The bard and the rebel
The Hindu Fri, 29 Jun 2012
By ISHA PURKAYASTHA
The Prophet and The Poet, a play based on letters between Mahatma Gandhi and Rabindranath Tagore, was well-researched and impactful
The Indian freedom struggle was far more than just a historical movement to rid our nation of the colonisers and further a radical notion of sovereign nation-building. It was the dawn of a new world; of an India that had awakened to her reality and was looking to reclaim her destiny. It was in the midst of revolution that differences emerged- famous friendships were forged and ideologies clashed.
The Prophet and The Poet, a play based on the exchange of letters between two stalwarts of the Indian freedom struggle, Mahatma Gandhi and Rabindranath Tagore was staged at Alliance Francaise de Bangalore. A play by Bangalore Little Theatre, it has been performed 50 times since its opening. It premiered by invitation at Gandhi’s Sabarmati Ashram and has been performed since at the Visva Bharati University in Santiniketan and the Rabindra Bharati University in Kolkata.
Gandhi and Tagore manage to shake the nation out of its stupor and awaken in its people the realisation that subservience must be replaced by proactive opposition. While both dreamt of an India that was sovereign, their approach was different in ideology and in practice. One roused the people through revolutionary and mellifluous prose, while the other preached active rebellion through non-violence and non co-operation. One advocated both eastern and western education as the path to holistic development, while the other distanced the people from western ideology and celebrated Indian-ness.
A poet and a politician, amongst others, took the mutiny against the British forward and realised the dream. Mentor, friend and critic to one another, they agreed very early on in their association to disagree. The play brings to life this 25 year old association through a series of letters that have been published by Visva Bharati University.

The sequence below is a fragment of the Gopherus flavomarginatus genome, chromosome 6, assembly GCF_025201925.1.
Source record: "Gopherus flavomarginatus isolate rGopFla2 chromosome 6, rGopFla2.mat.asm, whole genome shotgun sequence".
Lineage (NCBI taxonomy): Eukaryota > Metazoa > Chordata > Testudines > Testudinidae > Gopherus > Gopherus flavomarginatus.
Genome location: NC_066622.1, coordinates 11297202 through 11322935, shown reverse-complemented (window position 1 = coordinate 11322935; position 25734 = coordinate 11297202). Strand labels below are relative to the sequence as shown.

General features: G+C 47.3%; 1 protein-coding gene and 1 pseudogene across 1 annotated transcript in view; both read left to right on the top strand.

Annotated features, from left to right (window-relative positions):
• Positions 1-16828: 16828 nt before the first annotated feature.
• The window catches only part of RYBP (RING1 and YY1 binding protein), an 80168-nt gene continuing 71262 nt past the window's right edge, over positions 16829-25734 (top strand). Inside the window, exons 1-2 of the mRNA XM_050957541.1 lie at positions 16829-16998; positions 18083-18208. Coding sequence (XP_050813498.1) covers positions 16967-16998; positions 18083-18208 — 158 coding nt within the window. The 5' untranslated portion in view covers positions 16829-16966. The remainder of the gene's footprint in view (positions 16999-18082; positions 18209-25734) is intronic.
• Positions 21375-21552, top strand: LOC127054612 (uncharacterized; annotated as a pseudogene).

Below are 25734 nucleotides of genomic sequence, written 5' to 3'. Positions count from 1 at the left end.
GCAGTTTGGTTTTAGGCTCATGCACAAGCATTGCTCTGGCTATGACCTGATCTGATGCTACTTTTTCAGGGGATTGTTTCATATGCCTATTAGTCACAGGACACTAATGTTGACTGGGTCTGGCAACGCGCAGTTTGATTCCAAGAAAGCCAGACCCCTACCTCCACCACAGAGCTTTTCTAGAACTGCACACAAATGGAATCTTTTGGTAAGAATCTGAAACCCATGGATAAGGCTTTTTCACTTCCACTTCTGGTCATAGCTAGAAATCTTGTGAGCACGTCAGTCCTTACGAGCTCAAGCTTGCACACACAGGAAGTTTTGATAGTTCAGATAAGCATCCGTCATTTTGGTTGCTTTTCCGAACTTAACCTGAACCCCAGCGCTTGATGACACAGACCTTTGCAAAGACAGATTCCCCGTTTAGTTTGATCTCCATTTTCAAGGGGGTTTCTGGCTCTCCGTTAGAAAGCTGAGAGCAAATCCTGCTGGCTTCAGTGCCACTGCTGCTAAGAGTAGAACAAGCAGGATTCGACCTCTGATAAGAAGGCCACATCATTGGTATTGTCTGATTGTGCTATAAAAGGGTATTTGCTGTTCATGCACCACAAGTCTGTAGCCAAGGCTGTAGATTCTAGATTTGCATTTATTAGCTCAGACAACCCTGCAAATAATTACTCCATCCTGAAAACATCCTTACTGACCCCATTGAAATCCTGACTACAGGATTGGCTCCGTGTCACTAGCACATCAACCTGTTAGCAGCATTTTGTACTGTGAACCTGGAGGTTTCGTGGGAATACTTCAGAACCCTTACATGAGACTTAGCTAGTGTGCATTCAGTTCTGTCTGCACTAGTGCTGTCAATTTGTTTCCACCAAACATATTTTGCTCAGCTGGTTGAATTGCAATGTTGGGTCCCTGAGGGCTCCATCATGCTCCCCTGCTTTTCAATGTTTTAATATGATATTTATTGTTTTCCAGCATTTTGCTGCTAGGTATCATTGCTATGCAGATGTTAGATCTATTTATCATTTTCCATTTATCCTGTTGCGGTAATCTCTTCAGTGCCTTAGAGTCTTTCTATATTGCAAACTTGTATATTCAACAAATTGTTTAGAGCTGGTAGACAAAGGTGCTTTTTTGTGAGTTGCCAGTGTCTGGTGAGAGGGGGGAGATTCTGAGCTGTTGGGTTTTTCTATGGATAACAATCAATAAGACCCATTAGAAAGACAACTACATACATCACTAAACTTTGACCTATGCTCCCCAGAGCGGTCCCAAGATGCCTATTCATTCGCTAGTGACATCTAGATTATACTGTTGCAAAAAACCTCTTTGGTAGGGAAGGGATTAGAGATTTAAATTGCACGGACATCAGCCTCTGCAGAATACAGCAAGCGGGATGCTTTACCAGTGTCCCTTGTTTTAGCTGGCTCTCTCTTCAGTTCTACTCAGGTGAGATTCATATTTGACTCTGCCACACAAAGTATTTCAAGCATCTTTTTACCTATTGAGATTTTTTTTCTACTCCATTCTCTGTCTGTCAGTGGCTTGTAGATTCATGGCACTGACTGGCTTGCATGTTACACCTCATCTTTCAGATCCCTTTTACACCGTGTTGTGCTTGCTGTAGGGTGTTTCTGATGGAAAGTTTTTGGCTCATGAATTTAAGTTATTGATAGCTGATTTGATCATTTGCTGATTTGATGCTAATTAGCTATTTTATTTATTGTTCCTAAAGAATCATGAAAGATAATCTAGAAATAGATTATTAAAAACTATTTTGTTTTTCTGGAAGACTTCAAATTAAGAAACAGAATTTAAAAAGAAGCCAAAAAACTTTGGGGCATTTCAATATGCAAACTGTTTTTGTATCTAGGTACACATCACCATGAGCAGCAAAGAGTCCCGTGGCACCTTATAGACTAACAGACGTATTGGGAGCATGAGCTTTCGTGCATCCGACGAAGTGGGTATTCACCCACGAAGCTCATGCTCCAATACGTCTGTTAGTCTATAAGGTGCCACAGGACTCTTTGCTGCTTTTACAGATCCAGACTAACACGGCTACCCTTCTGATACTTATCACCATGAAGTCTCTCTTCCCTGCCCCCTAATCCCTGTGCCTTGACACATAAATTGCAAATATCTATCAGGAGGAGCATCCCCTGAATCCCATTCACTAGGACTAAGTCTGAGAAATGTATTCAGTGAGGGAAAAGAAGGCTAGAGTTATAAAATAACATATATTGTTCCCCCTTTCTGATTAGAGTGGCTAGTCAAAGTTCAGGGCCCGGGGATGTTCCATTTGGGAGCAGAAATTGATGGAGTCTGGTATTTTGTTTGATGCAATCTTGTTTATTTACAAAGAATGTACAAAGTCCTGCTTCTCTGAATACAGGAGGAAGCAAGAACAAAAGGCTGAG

The play, whose script was developed by Vijay Padaki, is well-researched and impactful in its approach. It posits Gandhi’s stance and Tagore’s counter-stance (or vice versa) through excerpts from their letters in the form of a debate between the two. A minimal set and uncomplicated lighting set off an extremely natural and fluid performance by Mohammed Shameer, who explored the life of Gandhi and Abhijit Ganguly, who explored Tagore. Neither actor attempted to be either Gandhi or Tagore; each portrayed their separate points of view. The play was often a debate and equally often, contradictory views extrapolated in isolation, in the form of a monologue or soliloquy.
The play was mediated by the narrator, Madhu Smriti Shukla, who served to stitch the story together and locate it in a specific historical moment. Clear and animated, Shukla held the attention of the audience with her solid, memorable performance.
A project within a long term programme titled “The History of Ideas”, this play is as much a study of history through alternate archives as it is a performance. The project aims to produce plays based on the lives of people who have contributed “to human thought in a demanding historical context.” This play does just that, teaching us about ideological and ethical conflict and a historical friendship through the man Gandhi called Gurudev and the man Tagore called the Mahatma.